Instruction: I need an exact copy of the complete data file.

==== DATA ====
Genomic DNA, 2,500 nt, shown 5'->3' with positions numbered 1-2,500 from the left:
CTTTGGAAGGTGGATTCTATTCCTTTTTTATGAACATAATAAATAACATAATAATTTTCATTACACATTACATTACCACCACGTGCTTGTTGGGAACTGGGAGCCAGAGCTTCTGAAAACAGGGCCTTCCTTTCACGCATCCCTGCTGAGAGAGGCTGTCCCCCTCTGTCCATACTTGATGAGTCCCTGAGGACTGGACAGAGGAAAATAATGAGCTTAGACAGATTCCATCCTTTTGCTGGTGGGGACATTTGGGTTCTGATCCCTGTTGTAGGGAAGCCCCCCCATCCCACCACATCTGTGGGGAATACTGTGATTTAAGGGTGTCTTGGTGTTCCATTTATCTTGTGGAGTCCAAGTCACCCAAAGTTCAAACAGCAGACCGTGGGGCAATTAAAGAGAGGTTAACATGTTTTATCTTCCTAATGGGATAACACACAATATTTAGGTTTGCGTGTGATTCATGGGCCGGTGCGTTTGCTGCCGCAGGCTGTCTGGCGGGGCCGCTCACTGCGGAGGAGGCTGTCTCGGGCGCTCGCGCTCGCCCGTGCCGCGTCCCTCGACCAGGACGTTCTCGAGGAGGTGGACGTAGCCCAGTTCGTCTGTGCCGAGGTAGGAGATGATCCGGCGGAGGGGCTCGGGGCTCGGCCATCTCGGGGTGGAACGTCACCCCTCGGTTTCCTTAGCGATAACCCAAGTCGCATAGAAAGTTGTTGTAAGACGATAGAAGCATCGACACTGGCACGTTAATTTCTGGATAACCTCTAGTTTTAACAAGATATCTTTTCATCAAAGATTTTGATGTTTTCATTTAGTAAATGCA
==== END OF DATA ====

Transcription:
Genomic DNA, 2,500 nt, shown 5'->3' with positions numbered 1-2,500 from the left:
CTTTGGAAGGTGGATTCTATTCCTTTTTTATGAACATAATAAATAACATAATAATTTTCATTACACATTACATTACCACCACGTGCTTGTTGGGAACTGGGAGCCAGAGCTTCTGAAAACAGGGCCTTCCTTTCACGCATCCCTGCTGAGAGAGGCTGTCCCCCTCTGTCCATACTTGATGAGTCCCTGAGGACTGGACAGAGGAAAATAATGAGCTTAGACAGATTCCATCCTTTTGCTGGTGGGGACATTTGGGTTCTGATCCCTGTTGTAGGGAAGCCCCCCCATCCCACCACATCTGTGGGGAATACTGTGATTTAAGGGTGTCTTGGTGTTCCATTTATCTTGTGGAGTCCAAGTCACCCAAAGTTCAAACAGCAGACCGTGGGGCAATTAAAGAGAGGTTAACATGTTTTATCTTCCTAATGGGATAACACACAATATTTAGGTTTGCGTGTGATTCATGGGCCGGTGCGTTTGCTGCCGCAGGCTGTCTGGCGGGGCCGCTCACTGCGGAGGAGGCTGTCTCGGGCGCTCGCGCTCGCCCGTGCCGCGTCCCTCGACCAGGACGTTCTCGAGGAGGTGGACGTAGCCCAGTTCGTCTGTGCCGAGGTAGGAGATGATCCGGCGGAGGGGCTCGGGGCTCGGCCATCTCGGGGTGGAACGTCACCCCTCGGTTTCCTTAGCGATAACCCAAGTCGCATAGAAAGTTGTTGTAAGACGATAGAAGCATCGACACTGGCACGTTAATTTCTGGATAACCTCTAGTTTTAACAAGATATCTTTTCATCAAAGATTTTGATGTTTTCATTTAGTAAATGCA